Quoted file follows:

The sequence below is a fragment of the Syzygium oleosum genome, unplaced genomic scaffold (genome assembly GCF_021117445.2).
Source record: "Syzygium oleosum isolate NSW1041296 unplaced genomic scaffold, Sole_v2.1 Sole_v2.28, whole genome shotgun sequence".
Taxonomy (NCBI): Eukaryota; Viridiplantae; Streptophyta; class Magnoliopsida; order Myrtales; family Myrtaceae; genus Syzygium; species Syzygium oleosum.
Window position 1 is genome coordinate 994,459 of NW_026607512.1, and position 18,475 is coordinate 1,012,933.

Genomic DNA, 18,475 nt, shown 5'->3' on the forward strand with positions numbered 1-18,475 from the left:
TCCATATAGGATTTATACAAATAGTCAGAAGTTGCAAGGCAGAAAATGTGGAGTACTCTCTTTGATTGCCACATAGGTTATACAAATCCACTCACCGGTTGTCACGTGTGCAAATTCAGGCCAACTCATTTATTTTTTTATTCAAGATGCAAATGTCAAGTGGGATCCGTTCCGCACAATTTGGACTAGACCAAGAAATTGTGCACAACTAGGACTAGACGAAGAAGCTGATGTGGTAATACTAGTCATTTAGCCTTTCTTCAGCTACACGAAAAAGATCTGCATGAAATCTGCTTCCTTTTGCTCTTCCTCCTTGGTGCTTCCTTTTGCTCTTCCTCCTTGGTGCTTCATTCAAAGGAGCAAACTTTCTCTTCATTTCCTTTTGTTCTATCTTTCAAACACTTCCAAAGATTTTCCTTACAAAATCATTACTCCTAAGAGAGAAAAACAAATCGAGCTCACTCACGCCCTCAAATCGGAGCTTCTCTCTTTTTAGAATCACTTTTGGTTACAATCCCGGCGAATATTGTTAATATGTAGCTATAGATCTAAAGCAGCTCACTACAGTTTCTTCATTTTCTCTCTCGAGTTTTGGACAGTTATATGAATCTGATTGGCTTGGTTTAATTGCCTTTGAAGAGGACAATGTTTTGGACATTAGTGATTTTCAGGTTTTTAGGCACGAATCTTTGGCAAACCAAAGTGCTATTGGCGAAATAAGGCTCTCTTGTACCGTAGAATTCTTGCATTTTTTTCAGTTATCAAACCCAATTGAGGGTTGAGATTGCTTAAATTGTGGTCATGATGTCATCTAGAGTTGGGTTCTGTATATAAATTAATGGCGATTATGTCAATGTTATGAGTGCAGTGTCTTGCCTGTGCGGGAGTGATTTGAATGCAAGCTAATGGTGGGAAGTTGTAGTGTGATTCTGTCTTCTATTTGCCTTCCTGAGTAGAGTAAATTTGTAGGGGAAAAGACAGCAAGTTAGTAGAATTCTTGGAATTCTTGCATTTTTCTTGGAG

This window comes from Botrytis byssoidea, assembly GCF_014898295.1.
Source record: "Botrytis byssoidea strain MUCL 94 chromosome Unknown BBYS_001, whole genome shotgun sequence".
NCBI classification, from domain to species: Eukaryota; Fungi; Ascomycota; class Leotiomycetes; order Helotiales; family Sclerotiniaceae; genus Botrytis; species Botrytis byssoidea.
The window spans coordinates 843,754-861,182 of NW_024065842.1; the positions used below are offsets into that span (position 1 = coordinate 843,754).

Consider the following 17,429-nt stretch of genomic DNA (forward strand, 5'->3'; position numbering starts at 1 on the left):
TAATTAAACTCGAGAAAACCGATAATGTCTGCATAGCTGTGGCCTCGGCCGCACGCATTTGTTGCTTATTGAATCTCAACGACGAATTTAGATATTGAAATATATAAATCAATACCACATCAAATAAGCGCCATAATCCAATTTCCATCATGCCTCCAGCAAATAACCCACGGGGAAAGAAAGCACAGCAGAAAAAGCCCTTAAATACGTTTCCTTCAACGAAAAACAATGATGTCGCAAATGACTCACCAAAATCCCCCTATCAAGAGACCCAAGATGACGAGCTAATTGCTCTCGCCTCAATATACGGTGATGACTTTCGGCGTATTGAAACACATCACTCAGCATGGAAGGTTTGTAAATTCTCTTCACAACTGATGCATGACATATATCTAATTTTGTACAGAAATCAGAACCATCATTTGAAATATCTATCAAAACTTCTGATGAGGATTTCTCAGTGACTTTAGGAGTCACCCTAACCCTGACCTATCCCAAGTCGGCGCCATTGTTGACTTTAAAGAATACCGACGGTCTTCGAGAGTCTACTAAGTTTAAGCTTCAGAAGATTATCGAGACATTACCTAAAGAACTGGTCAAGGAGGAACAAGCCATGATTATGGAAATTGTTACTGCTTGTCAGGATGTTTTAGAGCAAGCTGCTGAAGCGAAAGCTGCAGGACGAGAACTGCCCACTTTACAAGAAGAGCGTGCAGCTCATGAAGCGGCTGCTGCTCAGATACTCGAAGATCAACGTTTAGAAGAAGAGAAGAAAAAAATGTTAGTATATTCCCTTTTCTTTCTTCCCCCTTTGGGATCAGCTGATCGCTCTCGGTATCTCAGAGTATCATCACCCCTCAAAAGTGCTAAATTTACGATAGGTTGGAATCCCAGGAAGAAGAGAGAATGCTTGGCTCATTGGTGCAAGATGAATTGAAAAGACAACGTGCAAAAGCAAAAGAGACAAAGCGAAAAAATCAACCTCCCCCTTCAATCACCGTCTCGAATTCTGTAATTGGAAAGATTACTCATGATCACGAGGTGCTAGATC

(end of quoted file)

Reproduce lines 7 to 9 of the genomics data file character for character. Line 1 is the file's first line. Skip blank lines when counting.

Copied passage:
This window comes from Botrytis byssoidea, assembly GCF_014898295.1.
Source record: "Botrytis byssoidea strain MUCL 94 chromosome Unknown BBYS_001, whole genome shotgun sequence".
NCBI classification, from domain to species: Eukaryota; Fungi; Ascomycota; class Leotiomycetes; order Helotiales; family Sclerotiniaceae; genus Botrytis; species Botrytis byssoidea.